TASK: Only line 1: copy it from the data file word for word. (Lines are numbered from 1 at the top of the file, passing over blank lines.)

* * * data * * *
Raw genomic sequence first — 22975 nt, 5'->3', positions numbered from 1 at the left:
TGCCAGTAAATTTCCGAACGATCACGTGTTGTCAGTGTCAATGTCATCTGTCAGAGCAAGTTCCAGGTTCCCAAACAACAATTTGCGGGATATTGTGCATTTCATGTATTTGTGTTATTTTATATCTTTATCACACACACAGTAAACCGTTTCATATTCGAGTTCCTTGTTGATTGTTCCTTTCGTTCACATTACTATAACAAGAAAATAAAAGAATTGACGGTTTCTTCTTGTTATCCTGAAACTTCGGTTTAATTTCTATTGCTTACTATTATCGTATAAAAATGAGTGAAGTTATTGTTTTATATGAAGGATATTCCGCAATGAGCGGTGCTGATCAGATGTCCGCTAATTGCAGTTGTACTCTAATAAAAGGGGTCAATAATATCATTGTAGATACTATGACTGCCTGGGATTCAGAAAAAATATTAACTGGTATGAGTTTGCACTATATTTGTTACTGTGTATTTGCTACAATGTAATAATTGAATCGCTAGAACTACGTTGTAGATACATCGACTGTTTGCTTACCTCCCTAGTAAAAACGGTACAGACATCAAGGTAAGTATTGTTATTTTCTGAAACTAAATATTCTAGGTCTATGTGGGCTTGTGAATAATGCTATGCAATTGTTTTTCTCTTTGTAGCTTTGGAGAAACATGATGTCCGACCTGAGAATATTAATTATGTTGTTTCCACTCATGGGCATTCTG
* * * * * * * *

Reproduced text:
Raw genomic sequence first — 22975 nt, 5'->3', positions numbered from 1 at the left: